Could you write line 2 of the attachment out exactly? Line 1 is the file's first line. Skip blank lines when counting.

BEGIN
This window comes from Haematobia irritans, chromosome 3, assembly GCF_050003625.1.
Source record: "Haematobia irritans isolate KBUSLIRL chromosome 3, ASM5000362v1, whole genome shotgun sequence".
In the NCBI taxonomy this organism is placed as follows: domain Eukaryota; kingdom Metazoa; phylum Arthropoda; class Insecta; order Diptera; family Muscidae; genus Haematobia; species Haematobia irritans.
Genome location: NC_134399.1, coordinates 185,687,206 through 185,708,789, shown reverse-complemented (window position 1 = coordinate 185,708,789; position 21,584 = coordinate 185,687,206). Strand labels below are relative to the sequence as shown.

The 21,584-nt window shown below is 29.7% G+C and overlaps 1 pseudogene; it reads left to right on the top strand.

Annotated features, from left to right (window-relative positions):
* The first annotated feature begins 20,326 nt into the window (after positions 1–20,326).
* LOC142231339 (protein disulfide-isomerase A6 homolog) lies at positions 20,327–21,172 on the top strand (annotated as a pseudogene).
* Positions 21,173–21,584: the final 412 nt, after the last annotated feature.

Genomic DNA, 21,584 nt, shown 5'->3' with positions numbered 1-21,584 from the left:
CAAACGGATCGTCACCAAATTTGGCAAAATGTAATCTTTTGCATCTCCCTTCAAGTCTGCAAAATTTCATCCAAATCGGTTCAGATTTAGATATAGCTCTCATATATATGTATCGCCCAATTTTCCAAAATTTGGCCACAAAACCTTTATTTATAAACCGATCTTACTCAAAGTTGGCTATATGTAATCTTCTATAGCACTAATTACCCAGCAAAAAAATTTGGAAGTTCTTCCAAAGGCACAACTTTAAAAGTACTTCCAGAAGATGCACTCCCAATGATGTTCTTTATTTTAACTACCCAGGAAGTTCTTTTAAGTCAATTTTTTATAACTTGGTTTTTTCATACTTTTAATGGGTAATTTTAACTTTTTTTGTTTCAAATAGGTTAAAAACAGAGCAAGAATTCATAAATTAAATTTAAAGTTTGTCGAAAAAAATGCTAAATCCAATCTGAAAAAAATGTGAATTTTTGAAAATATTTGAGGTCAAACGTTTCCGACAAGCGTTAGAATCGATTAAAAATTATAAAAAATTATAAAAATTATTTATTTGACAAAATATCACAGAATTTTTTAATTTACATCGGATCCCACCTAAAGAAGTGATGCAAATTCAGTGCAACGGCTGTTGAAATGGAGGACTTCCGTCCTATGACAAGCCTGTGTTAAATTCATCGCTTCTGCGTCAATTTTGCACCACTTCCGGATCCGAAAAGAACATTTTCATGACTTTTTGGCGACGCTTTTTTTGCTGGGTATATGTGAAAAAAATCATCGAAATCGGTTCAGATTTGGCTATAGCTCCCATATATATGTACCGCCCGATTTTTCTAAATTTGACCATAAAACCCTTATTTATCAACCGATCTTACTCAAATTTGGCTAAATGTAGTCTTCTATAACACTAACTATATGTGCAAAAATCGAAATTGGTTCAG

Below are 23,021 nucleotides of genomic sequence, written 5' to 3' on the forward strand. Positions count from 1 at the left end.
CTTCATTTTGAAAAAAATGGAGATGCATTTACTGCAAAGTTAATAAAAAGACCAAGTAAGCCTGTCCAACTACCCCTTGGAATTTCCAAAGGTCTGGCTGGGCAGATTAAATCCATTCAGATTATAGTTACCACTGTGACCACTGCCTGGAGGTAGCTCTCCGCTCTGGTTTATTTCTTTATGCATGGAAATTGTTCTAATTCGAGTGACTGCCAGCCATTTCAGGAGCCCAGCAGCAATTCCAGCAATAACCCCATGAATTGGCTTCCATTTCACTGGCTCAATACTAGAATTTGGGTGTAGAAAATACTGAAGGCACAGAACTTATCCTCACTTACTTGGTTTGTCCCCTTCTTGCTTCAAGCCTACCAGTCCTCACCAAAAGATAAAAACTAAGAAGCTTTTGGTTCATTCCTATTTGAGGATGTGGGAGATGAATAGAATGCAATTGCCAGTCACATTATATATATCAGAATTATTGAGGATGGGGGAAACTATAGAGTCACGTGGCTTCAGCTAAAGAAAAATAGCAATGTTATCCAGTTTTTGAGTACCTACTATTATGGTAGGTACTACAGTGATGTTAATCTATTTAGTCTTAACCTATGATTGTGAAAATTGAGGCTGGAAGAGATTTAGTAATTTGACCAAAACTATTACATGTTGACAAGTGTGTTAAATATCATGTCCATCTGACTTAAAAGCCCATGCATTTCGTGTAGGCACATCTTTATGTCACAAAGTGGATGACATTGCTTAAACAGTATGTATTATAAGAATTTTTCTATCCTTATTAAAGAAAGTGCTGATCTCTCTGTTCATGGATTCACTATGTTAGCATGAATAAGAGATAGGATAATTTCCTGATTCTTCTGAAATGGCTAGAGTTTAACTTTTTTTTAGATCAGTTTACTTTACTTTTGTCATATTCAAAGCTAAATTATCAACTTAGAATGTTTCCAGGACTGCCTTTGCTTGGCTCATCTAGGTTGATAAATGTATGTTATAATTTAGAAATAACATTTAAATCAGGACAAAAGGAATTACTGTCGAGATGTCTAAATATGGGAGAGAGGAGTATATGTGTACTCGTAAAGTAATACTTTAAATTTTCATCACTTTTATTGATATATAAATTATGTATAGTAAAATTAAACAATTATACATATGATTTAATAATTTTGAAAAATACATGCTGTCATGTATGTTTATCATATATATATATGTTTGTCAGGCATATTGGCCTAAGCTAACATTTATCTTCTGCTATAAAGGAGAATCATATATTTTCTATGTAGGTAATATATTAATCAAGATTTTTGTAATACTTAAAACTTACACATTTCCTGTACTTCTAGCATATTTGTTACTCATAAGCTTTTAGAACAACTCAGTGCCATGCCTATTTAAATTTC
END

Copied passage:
Source record: "Haematobia irritans isolate KBUSLIRL chromosome 3, ASM5000362v1, whole genome shotgun sequence".